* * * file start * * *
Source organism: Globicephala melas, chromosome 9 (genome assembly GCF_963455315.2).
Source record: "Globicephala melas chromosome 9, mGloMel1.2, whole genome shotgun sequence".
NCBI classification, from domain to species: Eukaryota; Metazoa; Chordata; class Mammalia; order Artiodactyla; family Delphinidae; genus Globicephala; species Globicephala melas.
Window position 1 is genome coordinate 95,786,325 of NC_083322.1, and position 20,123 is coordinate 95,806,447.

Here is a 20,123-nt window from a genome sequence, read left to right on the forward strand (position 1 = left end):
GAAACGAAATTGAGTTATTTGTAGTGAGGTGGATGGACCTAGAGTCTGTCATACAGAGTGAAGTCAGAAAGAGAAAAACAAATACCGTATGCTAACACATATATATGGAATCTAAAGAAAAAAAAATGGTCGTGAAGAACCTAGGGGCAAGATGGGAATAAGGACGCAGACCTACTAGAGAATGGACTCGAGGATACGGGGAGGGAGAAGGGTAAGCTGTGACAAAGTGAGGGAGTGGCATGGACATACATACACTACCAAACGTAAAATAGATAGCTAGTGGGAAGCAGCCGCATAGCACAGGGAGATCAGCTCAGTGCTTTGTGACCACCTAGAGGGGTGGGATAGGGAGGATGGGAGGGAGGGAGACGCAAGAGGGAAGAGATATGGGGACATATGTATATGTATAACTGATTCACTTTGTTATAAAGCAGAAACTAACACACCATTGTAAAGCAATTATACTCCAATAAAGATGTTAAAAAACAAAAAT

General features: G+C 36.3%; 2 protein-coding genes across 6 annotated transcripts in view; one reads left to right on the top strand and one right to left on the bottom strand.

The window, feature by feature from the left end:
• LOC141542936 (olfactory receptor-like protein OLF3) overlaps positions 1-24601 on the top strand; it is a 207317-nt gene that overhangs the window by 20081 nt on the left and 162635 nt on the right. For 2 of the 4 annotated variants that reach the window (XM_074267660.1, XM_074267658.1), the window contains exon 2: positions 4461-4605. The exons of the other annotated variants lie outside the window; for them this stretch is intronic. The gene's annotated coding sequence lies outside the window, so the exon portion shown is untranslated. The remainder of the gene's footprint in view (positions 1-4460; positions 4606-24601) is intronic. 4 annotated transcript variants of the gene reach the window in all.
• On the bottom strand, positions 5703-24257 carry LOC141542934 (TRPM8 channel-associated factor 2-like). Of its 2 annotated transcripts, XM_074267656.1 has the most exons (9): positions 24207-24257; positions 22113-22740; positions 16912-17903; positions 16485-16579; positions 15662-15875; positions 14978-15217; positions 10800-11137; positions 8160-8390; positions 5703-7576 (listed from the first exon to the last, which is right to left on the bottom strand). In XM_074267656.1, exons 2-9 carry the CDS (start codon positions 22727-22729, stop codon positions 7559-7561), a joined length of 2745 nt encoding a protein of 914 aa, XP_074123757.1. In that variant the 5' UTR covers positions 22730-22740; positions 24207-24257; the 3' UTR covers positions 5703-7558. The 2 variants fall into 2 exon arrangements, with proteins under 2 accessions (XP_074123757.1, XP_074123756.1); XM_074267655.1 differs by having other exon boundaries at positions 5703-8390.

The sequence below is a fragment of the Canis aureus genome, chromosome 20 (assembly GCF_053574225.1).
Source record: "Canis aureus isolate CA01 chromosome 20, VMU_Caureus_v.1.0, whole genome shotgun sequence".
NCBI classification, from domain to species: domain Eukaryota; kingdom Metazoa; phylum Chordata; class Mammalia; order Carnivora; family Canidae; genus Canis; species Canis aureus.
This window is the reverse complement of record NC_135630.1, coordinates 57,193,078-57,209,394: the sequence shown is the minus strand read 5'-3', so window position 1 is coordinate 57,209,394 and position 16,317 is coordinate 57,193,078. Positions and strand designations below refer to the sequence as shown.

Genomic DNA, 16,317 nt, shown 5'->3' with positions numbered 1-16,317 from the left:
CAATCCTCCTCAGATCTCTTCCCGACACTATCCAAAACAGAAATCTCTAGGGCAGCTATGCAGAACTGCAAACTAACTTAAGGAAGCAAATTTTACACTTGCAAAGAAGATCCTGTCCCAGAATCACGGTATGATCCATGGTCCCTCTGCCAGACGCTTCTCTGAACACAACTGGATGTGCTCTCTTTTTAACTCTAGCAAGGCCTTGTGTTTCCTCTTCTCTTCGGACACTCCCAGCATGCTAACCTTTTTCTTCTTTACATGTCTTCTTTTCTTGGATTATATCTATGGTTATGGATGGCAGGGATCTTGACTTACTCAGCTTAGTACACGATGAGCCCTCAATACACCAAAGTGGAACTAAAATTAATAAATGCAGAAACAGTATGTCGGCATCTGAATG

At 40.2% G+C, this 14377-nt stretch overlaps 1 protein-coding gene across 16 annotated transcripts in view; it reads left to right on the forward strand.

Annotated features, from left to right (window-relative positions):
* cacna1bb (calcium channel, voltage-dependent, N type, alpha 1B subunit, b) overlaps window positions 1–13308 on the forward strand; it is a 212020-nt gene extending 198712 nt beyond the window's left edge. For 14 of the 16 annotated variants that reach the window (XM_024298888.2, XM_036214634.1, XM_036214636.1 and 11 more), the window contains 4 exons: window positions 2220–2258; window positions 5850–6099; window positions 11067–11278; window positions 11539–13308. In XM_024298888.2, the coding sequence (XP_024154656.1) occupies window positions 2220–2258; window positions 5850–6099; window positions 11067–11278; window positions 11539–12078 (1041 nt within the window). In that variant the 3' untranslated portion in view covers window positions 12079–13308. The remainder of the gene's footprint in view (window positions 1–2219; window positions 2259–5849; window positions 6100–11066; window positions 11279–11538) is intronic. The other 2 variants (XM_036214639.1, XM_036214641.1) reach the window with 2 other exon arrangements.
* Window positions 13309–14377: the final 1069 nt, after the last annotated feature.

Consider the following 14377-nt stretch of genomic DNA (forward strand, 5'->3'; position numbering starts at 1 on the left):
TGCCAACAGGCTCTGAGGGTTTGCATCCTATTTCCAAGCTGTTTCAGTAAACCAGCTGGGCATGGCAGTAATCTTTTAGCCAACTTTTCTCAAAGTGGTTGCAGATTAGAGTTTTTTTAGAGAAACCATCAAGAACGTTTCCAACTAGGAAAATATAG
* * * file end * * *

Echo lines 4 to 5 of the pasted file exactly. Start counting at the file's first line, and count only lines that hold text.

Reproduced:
Window position 1 is genome coordinate 95,786,325 of NC_083322.1, and position 20,123 is coordinate 95,806,447.

Here is a 20,123-nt window from a genome sequence, read left to right on the forward strand (position 1 = left end):